Yang Bin is PhD candidate at Yunnan University. My research focuses on Chinese agricultural investment abroad, particular on land grabbing issues in Mekong region, such as the governance of the invested land, the relationship between the investor and investee, social and environmental effects for local communities, etc. Previous to my PhD study, he spent almost 10 years on agriculture and development issues in international organizations and two years research work in University. He grew up as a minority in a mountain area in China, and has personal experience with agricultural activities.
Between land grabbing and sustainable development—Chinese Agricultural investment in North of Laos
Chinese oversea agricultural investment raises rapidly in the past decade. In Laos, since this landlocked country opened its land markets to foreign investment in the early 2000s, foreign capital has poured into the country, Chinese Agriculture investors constitute a large portion of this influx of capital and in the late 2000s China overtook Thailand and Vietnam to become the top investor in Laos. The investment results land use change in north of Laos significantly. In addition, China has renewed its global outreach agenda through the debated Belt and Road Initiative (BRI), Laos ties this initiative by launching the China-Lao railway project. They study foresees more Chinese agricultural investment and land use change in north of Laos. Many criticism has label China as “Land grabber” that draw considerable attention globally for study. Media headlines proclaimed a Chinese takeover of northern Laos. Some researchers see land grabs as a major threat to the lives and livelihoods of the rural poor. Others see economic opportunity for the rural poor, although they are wary of corruption and negative consequences. However, there are lack of quantitative studies which reveal the land use change and livelihood of the local people where the Chinese investment concentrated. Meanwhile, most of the empirical studies carried out by western researchers got the in-depth information from the indigenous people, governmental officials and NGOs, but ignore the voices from the Chinese investors, and rarely pay attention on the historical reasons and cultural sectors, which the interaction between China and Laos have existed for hundreds of years. Consequently, the research aims through the in-depth field work in Oudomxay, a province in north Laos next to China-Lao boarder, mixing quantitative and qualitative methods, to present a holistic picture and impact of Chinese agricultural investment and land use change in north of Laos, and reveal the complex relationship between the Chinese investors and local stakeholders instead of one-sided analyses.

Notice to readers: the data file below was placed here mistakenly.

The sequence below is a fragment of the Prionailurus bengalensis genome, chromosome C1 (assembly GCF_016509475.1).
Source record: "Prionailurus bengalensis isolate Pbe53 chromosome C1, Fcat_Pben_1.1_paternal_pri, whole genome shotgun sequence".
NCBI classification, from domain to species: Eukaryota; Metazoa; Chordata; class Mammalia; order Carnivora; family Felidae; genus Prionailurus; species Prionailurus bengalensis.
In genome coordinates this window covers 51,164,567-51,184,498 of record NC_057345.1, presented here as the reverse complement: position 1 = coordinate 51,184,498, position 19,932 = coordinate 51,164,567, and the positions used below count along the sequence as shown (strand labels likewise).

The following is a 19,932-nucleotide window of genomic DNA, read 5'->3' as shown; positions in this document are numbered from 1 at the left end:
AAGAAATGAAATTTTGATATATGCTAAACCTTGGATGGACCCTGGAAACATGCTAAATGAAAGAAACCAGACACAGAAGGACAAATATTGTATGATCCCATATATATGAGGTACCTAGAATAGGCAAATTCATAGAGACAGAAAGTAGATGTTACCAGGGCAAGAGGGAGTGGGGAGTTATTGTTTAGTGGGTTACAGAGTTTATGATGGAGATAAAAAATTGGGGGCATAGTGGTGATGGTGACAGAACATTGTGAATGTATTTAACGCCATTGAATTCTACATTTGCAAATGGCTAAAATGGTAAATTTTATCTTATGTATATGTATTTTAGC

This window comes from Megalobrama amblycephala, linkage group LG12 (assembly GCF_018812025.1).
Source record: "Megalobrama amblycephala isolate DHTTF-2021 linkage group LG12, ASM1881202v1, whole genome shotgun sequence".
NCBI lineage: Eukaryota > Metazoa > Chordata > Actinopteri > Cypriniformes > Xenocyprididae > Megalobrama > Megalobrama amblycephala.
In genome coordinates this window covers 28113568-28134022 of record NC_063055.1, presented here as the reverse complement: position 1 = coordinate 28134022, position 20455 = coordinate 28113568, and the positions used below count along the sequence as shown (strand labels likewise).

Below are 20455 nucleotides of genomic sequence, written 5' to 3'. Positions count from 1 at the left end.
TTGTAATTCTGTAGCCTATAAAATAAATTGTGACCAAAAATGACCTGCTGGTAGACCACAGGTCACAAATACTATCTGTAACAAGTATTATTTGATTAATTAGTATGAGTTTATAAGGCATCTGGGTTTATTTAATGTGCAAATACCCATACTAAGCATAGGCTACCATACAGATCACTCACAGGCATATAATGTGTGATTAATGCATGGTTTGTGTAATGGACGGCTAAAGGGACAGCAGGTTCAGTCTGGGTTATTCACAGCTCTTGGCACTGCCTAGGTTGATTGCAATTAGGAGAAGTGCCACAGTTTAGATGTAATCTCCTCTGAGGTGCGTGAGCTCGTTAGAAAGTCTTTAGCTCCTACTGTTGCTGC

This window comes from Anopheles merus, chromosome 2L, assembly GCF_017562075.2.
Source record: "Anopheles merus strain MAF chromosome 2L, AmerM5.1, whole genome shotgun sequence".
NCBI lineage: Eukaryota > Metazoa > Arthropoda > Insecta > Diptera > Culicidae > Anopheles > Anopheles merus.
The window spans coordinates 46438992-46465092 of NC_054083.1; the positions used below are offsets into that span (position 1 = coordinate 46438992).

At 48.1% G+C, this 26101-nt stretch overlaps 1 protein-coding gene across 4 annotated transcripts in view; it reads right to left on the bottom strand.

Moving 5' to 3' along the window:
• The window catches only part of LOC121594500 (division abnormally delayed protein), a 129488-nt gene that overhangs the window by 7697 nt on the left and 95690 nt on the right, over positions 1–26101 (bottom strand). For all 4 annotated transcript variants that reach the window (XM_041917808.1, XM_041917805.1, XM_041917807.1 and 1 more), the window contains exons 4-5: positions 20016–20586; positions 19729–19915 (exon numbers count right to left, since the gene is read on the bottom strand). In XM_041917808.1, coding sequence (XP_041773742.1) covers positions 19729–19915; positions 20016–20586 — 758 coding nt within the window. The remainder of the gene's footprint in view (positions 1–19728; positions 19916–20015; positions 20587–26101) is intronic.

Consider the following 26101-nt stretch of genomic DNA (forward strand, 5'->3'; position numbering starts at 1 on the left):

Affiliation: Yunnan University